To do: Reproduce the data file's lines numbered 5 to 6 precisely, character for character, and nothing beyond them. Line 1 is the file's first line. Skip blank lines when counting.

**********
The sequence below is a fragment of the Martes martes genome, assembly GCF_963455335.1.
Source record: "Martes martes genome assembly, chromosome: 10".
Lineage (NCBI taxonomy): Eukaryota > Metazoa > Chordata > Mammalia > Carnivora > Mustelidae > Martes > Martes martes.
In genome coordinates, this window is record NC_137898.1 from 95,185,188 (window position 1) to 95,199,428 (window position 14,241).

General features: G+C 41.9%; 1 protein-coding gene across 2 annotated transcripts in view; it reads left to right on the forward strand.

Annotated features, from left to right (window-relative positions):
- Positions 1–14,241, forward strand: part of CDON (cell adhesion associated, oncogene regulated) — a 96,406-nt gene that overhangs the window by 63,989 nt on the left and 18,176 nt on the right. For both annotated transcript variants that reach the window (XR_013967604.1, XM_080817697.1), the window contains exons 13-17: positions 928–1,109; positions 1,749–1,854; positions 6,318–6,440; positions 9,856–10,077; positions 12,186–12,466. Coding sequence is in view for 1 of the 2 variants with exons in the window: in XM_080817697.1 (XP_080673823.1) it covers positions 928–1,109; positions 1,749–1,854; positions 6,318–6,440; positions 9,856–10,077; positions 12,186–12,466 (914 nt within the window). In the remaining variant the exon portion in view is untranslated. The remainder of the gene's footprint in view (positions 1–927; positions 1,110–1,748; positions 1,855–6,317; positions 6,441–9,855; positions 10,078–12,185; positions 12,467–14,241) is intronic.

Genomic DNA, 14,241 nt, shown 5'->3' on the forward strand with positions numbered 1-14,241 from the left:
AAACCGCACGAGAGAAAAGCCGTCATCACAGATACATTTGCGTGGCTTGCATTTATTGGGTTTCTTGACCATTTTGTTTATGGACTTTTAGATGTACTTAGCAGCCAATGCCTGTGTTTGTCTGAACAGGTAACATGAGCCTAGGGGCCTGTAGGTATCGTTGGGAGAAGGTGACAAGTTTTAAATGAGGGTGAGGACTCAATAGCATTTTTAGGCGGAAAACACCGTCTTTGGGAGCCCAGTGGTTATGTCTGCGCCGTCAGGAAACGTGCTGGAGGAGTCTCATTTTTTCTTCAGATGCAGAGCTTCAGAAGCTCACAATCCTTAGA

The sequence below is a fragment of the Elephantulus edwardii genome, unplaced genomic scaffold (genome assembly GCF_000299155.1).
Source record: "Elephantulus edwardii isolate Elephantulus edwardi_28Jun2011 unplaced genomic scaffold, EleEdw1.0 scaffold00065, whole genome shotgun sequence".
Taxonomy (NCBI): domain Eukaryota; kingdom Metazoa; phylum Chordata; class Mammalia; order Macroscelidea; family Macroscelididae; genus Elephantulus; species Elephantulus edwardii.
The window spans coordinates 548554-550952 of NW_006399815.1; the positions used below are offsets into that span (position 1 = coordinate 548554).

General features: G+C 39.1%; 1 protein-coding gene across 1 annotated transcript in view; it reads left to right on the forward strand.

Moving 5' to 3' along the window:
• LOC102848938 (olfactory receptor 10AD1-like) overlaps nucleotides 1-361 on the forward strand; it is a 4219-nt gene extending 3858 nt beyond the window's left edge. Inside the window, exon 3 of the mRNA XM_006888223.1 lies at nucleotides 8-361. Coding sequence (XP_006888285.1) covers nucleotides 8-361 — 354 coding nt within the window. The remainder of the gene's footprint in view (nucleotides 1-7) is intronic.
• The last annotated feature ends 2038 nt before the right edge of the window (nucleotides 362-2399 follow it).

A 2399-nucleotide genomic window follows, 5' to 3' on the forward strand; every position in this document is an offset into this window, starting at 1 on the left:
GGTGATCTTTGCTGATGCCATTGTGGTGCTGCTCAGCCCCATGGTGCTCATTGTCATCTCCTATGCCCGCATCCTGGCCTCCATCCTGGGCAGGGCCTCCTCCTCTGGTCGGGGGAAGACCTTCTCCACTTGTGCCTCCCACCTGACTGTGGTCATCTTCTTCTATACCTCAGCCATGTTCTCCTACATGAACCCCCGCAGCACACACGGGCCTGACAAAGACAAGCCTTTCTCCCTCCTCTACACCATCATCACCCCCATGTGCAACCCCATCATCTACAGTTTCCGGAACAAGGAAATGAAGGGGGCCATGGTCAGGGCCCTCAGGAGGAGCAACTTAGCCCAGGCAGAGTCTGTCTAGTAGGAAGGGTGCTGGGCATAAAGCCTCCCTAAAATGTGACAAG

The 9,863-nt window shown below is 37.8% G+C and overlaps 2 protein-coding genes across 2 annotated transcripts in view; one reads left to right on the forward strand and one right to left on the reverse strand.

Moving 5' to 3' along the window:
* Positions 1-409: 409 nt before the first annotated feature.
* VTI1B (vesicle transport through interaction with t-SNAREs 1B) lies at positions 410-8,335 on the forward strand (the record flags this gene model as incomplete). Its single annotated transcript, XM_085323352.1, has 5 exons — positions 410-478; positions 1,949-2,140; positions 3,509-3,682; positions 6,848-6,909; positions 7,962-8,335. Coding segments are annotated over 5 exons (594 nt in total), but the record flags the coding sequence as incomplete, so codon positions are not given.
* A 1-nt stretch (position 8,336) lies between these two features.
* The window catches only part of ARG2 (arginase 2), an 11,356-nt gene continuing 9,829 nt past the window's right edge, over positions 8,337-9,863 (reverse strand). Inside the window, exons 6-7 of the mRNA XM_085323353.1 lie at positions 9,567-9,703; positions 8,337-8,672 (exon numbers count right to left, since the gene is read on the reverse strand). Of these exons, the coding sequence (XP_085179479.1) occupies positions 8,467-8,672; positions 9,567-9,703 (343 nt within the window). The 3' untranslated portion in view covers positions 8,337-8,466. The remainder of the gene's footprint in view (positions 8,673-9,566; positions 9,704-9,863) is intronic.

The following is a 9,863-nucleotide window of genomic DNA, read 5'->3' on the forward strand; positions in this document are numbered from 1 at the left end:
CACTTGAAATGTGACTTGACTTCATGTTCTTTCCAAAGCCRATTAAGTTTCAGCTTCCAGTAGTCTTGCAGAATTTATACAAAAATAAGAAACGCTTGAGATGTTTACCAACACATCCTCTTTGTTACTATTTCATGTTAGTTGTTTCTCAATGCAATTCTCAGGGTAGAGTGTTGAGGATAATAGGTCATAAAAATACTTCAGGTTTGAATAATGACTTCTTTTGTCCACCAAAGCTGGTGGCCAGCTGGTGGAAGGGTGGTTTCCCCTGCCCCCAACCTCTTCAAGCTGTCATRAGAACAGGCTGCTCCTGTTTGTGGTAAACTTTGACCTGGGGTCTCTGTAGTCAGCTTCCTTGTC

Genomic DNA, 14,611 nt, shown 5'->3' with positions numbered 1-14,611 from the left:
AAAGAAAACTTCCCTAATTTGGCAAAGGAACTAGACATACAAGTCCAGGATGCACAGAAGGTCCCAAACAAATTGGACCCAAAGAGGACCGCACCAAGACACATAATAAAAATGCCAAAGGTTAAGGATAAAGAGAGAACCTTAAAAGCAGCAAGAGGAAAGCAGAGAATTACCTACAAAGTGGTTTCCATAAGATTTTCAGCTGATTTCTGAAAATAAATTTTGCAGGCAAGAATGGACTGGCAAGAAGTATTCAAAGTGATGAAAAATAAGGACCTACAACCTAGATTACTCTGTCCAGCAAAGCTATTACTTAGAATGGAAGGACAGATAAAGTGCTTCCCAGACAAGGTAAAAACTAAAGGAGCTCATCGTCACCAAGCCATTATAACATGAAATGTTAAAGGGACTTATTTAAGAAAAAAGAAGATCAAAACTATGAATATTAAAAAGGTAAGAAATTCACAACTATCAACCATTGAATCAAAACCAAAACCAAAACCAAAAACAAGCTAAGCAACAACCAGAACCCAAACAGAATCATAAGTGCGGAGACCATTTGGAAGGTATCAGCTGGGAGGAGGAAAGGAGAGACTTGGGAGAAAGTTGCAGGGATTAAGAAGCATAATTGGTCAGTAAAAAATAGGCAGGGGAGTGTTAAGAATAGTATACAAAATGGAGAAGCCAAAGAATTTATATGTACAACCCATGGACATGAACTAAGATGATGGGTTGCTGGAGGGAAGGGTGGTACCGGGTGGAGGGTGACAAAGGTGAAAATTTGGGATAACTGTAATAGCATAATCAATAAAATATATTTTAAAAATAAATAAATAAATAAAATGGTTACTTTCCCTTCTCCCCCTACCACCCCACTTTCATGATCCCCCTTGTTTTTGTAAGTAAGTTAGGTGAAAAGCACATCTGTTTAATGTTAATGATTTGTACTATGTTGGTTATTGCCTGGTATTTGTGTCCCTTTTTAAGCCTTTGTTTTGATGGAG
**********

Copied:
General features: G+C 41.9%; 1 protein-coding gene across 2 annotated transcripts in view; it reads left to right on the forward strand.

Annotated features, from left to right (window-relative positions):